Cpt. Chris Fowler threatens to arrest two “anti-sharia” demonstrators for incitement. Screenshot via footage by Casey Jaywork

Muslim Advocates Allege Seattle Police Favored ‘Anti-Sharia’ Protesters at June Rally

The counter-protesters have asked for an investigation of SPD’s tactics.

On Thursday, many of the Seattleites who countered a so-called “anti-Sharia” rally in June submitted a letter to Mayor Ed Murray’s office, the Seattle Police Department, and the Office of Police Accountability alleging that SPD allowed violent demonstrators to repeatedly attack peaceful counter-protesters.

“Seattle Police Department on several occasions acted against the interests” of the counter-protesters and “treated them as the primary threat, instead of the armed militia and anti-Muslim hate group members,” the letter alleges. Signatories include Rich Stolz of OneAmerica, Estela Ortega of El Centro de la Raza, Jorge Baron of NWIRP, Arsalan Bukhari of CAIR-WA, and City Council candidate Jon Grant.

The letter—which refers to the counter-protesters collectively as “the Coalition”—demands an investigation, reform report, a meeting, and an apology. But first, it lays out a critical narrative of police deference on June 10.

“Even with repeated calls for help, the police did not intervene in a timely manner to protect Coalition members,” the letter says. It describes two instances by City Hall in which police failed to protect counter-protesters from aggressive “anti-Sharia” protesters, one on Cherry Street and another on the south side of the counter-protest crowd. Police were “asked to help but they did not intervene. Rather, the police were turned toward the Coalition crowd, seemingly ignoring the threat from the Proud Boys and Warriors [for Freedom],” the letter says, referring to two groups that took part in the demonstration.

Daniel Ojalvo of Standing Against Foreclosure and Eviction (SAFE), one of the letter’s signatories, says he witnessed Proud Boys attacking peaceful counter-protesters. “The one case I saw directly was on Fourth and Cherry, in front of the City Hall,” he says. “Essentially, they were walking up and trying to go through the crowd, and someone else was standing there and they started punching.” Getting into a fight with leftists is said to be an initiation ritual for the Proud Boys. Ojalvo says he saw another Proud Boy walk up to a man and throw a punch. “He was walking into a gentleman, and I guess what happened was the gentleman didn’t get out of the way, all the sudden I just saw him punch the guy in the face,” Ojalvo says.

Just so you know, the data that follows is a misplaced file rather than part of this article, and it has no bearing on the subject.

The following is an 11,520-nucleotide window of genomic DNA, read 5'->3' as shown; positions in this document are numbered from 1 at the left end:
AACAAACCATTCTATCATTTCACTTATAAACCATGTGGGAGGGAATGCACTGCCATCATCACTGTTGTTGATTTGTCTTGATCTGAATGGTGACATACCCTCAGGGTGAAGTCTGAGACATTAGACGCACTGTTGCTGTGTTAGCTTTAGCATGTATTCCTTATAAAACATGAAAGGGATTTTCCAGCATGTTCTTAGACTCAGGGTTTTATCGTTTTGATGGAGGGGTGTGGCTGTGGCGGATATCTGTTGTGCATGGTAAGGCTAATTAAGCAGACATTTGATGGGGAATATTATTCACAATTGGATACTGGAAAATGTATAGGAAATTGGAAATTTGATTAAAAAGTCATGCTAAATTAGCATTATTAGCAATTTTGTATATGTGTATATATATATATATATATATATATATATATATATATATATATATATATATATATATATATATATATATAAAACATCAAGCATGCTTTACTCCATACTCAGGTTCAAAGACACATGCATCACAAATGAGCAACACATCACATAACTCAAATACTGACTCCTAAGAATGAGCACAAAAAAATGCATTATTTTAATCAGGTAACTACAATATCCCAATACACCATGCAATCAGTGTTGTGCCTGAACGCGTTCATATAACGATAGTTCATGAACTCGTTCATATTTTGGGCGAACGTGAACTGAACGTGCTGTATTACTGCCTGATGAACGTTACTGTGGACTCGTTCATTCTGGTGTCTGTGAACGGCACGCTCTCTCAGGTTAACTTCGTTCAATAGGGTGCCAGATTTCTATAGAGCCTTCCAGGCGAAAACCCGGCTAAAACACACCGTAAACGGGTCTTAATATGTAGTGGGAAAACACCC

After the dueling rallies at City Hall had ended, both “anti-Sharia” protesters and counter-protesters wandered the streets. I tagged along with a group of Proud Boys and Warriors who were looking for a fight:

“The police failed to prevent some of the same Proud Boys involved in earlier confrontations (who the police had even warned) from marching right into the Coalition crowd, again, at Occidental,” says the letter. “One of the Proud Boys physically pushed aside a Coalition marshal who was trying to keep the Proud Boys out, and physically attacked the Coalition crowd in the southeast corner of Occidental Square. As Coalition participants responded in defense, the bicycle police then stepped in and pepper-sprayed the crowd, ending the Coalition’s rally at Occidental.”

“What I saw was these fights were being instigated in front of the police multiple time,” said Ojalvo, “and Seattle police didn’t do anything about it.”

As we reported, police did use pepper spray and coordinated bicycle charging to break up the brawl near Occidental Park, arresting three apparent counter-protesters in the process. That post has video of the brawl. No one in the “anti-Sharia” faction was arrested that day. Overall, the protests were less violent than I and others had feared ahead of time.

I witnessed two instances in which Seattle police threatened to arrest anti-sharia protesters for inciting violence:

The Coalition letter asks the executive branch for an investigation of SPD’s tactics, a report on how to improve in the future, a meeting with the signatories, and an apology to those arrested and pepper sprayed.

A spokesperson for OPA, which investigates specific complaints against Seattle police, confirmed that they received the letter and are processing it. OPA has 30 days to respond.

cjaywork@seattleweekly.com


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